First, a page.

on life, music etc beyond mainstream

2021 24 Mrz

Teenage Angst Chronicle – a Tale of Jimi and Judy

von: Brian Whistler Filed under: Blog | TB | 5 Comments




It was New Year’s Eve 1969 and I had tickets to see Jimi Hendrix and the Band of Gypsies, the evening they recorded the live album at the Fillmore East in NYC, but it was not meant to be. You see, I had a bad case of strep throat that was keeping me home on that cold, snowy winter’s night. I was 17 years old and my entire family was out partying, even my little brother. So I was left alone in our New Jersey suburban house, gazing out the window at the flurries of snow and the icy driveway illuminated by streetlights, imagining all the revelry I was missing down at the Fillmore in the East Village.

In the midst of feeling terribly sorry for myself, the phone suddenly rang. I picked it up and it was one of my friends who happened to live in the house I grew up in down the hill. He told me that a girl, Judy, whose boyfriend was visiting his parents back in Wales for the holidays, had asked about me. “Judy is here and is apparently very horny – she pretty much told me she wants to sleep with you tonight,” he informed me. “You should come down – this is probably the only chance you’ll ever get with her.”

Judy was an artist, a gorgeous black woman hailing from Britain. She was sophisticated, older by at least three years and had reportedly dated Stevie Winwood – in other words, she was way out of my league. My friend handed the phone over to her. “Brian, you just have to come down. We’re having quite the party and it would be lovely to see you.” I mumbled something about being ill but she pressed me to come over. “I promise it will be worth it,” she purred seductively.

I had to go – What else could I do? I gathered myself together, took a hot shower and dressed for the cold weather. The ice made a crackling noise under my feet as I made my way down the hill to my childhood home. It was always weird revisiting the home where I had spent a good portion of my wonder years. When I arrived I was greeted by a group of hippie friends who were of course already quite high, giggling and embracing me in the doorway. They guided me to the back den which had once been a screened in sunroom when I had lived there. They were playing the Jimi Hendrix album, Axis Bold as Love. My friend had lived in England for a year and had returned with some great records, including the British version of Are You Experienced. He had turned me onto Hendrix and all things fab from the British Isles. And now he was turning me onto Judy.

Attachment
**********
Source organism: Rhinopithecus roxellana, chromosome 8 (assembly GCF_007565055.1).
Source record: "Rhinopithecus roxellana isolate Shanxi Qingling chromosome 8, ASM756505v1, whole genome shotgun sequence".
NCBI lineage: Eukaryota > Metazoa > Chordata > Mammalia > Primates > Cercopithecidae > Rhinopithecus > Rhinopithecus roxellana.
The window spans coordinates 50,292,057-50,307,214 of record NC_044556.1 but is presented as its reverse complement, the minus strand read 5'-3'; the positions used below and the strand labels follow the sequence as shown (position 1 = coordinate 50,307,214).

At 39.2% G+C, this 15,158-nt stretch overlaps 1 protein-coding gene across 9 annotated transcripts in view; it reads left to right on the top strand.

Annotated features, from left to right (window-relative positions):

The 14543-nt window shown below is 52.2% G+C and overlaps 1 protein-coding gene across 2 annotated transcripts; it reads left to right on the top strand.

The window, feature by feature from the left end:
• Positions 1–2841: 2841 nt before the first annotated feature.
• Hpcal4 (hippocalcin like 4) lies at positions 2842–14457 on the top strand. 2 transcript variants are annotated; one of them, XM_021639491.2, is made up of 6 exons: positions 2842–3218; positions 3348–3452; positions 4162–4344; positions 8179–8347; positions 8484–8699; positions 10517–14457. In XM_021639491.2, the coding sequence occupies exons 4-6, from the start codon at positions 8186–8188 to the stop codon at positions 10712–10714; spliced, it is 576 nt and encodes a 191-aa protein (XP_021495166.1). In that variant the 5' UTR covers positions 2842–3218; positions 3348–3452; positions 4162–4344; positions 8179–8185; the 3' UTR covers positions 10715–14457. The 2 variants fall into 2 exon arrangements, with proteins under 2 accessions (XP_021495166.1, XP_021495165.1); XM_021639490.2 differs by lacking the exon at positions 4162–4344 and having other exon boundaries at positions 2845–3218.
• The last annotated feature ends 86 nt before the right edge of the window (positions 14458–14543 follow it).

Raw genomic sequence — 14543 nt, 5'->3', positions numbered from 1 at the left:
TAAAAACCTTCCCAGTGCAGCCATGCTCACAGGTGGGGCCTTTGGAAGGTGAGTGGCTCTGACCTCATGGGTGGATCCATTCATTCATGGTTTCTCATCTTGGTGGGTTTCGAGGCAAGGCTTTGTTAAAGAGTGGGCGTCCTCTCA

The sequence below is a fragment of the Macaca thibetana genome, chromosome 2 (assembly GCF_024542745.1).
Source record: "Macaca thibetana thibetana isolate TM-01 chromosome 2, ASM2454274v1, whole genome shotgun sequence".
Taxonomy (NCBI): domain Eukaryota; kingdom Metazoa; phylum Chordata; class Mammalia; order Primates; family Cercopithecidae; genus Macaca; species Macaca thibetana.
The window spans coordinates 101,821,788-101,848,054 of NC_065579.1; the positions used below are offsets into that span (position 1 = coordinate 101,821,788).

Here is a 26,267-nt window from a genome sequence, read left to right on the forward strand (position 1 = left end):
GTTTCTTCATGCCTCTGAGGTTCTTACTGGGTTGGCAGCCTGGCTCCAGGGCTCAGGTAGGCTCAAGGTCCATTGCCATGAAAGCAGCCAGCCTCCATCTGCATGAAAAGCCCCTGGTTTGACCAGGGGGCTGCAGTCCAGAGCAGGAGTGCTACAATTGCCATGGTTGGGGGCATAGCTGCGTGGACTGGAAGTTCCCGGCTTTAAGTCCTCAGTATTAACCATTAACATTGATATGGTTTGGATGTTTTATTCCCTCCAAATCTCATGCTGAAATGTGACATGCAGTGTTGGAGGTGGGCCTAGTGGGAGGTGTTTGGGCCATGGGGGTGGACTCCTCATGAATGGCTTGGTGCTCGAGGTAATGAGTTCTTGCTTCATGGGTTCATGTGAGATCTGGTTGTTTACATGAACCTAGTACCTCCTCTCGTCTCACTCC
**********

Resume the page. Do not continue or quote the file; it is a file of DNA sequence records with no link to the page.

I walked into that now enclosed sunroom, a room I had almost burned down as a child when a science experiment took a bad turn – and there she was, sitting in the corner on the couch looking radiant, wearing a black dress and a beautiful gold necklace with matching earrings. She was stunning – with her high cheek bones and her hair plaited and pulled tightly back, to me she looked like a model. She was flirtatious and when I told her I wasn’t feeling well, she immediately dug into her purse and brought out an Alka-Seltzer. Dissolving it in a glass of water I dutifully drank it down. Feeling no better, she proceeded to ply me with alcohol, a dirty martini as I recall.

After hanging around listening to the Stones Aftermath and the latest Traffic album, she invited me downstairs to my friend’s bedroom. This was really odd for me. As a young child, I never had a bedroom of my own, having shared a room with my older, then younger brother. It wasn’t until I turned 13 that my parents remodeled the sub-surface playroom, the only window which was at ground level. I remember feeling somewhat isolated from the rest of my family who lived two flights of stairs up from me, almost as if I lived in the basement, although it certainly had afforded me plenty of privacy. I noticed it was still the cheery orange color it had been when I first moved in. There was a small double bed and a chest of drawers. A small desk was tucked away in a corner. Judy lit a candle, sprawled out on the bed and motioned to me to join her. She then proceeded to try everything in her repertoire to arouse my interest, but I was just too ill. To tell the truth, she intimidated me, and besides, it was just too weird being in a room I had lived in as a 13-year-old. Childhood memories kept flooding back, distracting me from her amorous efforts.